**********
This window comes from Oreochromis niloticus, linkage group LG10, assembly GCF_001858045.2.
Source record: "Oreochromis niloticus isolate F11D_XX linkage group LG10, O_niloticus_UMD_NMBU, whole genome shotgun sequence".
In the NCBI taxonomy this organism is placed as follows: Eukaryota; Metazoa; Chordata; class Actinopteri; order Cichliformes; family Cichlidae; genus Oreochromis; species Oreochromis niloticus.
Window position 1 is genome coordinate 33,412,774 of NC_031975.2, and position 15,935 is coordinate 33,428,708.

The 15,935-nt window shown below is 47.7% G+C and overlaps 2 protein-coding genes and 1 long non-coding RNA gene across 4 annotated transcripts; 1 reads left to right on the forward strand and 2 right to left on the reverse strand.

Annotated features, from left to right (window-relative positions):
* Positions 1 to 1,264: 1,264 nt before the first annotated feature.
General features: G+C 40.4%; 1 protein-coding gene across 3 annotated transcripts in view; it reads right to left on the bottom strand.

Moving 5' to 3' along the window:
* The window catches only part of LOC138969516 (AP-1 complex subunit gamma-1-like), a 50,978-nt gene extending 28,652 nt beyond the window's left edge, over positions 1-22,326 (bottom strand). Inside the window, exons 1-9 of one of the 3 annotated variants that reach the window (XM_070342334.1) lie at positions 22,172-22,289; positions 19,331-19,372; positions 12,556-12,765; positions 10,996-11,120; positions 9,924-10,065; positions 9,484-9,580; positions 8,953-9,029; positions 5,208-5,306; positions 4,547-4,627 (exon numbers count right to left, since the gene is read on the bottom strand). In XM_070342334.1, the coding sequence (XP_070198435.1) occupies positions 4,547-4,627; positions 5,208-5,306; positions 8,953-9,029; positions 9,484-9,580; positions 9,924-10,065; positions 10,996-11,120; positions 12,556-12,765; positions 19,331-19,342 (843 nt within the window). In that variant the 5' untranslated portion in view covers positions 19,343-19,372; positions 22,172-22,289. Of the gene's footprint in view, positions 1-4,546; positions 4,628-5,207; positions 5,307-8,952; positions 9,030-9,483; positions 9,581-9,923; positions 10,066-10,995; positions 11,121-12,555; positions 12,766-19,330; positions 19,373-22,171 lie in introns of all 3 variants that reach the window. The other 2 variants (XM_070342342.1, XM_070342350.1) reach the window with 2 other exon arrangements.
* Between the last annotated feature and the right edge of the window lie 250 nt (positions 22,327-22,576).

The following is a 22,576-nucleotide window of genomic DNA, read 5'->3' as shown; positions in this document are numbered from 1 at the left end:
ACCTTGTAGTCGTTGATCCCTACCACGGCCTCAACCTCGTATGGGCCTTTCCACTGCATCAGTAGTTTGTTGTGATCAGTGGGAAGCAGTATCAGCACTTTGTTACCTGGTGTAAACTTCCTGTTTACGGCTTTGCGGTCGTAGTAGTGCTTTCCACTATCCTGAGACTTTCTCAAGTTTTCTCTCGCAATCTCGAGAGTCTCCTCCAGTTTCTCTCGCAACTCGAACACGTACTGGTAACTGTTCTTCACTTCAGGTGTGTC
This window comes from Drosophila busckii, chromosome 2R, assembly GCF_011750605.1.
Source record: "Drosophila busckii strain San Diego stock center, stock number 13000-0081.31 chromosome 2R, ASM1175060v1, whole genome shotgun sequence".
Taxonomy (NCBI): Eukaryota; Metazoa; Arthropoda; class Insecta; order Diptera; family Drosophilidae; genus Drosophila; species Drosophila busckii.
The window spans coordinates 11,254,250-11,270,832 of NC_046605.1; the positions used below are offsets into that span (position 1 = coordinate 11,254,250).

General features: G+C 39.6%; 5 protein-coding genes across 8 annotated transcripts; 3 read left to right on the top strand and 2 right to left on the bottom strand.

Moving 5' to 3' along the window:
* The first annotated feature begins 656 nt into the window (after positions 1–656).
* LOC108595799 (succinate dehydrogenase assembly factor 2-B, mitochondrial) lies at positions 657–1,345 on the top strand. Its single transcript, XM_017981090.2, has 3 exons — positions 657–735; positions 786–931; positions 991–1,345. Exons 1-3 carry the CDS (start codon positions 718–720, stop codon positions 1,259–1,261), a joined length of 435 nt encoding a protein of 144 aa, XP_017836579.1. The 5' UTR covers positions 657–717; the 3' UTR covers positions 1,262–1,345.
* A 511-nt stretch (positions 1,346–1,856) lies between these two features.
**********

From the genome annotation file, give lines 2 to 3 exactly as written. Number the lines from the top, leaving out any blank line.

Source record: "Oreochromis niloticus isolate F11D_XX linkage group LG10, O_niloticus_UMD_NMBU, whole genome shotgun sequence".
In the NCBI taxonomy this organism is placed as follows: Eukaryota; Metazoa; Chordata; class Actinopteri; order Cichliformes; family Cichlidae; genus Oreochromis; species Oreochromis niloticus.